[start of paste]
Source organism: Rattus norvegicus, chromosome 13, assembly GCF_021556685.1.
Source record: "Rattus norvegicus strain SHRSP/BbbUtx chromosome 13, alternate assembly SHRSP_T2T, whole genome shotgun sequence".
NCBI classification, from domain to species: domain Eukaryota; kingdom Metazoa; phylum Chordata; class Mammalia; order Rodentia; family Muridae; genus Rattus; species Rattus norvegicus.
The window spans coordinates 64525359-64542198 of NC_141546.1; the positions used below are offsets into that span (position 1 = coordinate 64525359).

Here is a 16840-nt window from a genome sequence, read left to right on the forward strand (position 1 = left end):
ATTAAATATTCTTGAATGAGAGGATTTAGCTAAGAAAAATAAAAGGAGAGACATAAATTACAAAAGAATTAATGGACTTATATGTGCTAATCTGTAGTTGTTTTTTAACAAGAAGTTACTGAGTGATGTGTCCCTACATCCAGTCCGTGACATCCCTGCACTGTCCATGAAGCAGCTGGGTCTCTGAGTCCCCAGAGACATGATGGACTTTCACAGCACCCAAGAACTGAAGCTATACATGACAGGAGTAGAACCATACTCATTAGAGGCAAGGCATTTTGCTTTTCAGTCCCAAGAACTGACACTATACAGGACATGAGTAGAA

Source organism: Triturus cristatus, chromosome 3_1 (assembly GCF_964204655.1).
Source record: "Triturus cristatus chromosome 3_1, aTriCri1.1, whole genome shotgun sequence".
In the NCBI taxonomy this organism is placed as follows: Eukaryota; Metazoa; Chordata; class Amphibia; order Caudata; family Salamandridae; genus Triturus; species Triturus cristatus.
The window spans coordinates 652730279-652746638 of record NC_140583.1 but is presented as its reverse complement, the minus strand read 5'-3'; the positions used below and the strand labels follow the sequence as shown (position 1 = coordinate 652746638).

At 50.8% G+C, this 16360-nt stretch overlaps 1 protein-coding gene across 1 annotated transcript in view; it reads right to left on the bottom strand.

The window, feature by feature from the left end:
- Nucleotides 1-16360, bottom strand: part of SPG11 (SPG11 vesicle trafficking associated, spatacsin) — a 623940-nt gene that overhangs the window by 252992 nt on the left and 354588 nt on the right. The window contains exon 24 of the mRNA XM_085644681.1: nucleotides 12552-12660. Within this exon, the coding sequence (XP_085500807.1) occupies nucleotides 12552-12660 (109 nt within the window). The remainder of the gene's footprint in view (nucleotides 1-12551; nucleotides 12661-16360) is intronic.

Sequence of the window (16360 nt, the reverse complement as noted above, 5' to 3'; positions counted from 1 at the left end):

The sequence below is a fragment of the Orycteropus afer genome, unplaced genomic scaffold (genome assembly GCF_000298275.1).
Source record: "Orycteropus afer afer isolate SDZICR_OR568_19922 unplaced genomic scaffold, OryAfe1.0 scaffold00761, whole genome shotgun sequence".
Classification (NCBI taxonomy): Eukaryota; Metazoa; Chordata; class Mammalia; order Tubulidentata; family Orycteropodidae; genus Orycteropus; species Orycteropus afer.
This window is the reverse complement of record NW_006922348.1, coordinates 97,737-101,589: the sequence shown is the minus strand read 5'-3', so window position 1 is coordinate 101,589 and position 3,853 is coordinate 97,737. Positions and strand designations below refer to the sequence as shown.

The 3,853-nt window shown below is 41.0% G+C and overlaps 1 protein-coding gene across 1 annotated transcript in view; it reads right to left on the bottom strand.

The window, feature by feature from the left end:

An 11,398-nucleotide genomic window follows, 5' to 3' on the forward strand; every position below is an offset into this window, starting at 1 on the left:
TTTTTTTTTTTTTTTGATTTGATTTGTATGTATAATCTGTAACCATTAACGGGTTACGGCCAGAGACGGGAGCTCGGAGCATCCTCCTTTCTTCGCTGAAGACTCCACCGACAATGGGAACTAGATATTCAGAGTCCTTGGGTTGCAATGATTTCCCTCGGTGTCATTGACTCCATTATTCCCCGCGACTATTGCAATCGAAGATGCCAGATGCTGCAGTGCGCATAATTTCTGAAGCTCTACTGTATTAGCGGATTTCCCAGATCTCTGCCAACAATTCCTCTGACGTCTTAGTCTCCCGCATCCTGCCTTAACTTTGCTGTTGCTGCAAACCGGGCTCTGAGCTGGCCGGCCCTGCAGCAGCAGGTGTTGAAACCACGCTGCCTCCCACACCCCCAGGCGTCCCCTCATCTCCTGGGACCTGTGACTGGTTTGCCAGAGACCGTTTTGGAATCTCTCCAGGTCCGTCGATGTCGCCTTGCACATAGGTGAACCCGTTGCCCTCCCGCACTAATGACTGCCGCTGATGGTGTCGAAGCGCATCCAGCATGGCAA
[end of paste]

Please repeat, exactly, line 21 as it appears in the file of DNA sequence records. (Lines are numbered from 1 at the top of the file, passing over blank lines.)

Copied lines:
An 11,398-nucleotide genomic window follows, 5' to 3' on the forward strand; every position below is an offset into this window, starting at 1 on the left: